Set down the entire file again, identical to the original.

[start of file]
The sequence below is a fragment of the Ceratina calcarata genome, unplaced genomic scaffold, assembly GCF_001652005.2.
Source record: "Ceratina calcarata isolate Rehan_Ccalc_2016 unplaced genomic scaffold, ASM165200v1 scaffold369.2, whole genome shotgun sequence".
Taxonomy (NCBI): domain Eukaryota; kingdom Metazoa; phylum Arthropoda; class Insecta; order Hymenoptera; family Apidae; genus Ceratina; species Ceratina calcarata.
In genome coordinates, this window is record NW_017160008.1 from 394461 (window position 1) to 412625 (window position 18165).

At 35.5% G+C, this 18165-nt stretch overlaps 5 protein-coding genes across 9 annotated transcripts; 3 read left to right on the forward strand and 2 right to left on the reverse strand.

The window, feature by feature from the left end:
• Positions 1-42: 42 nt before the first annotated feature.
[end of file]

The sequence below is a fragment of the Ceratina calcarata genome, unplaced genomic scaffold, assembly GCF_001652005.2.
Source record: "Ceratina calcarata isolate Rehan_Ccalc_2016 unplaced genomic scaffold, ASM165200v1 scaffold369.2, whole genome shotgun sequence".
Taxonomy (NCBI): domain Eukaryota; kingdom Metazoa; phylum Arthropoda; class Insecta; order Hymenoptera; family Apidae; genus Ceratina; species Ceratina calcarata.
In genome coordinates, this window is record NW_017160008.1 from 394461 (window position 1) to 412625 (window position 18165).

At 35.5% G+C, this 18165-nt stretch overlaps 5 protein-coding genes across 9 annotated transcripts; 3 read left to right on the forward strand and 2 right to left on the reverse strand.

The window, feature by feature from the left end:
• Positions 1-42: 42 nt before the first annotated feature.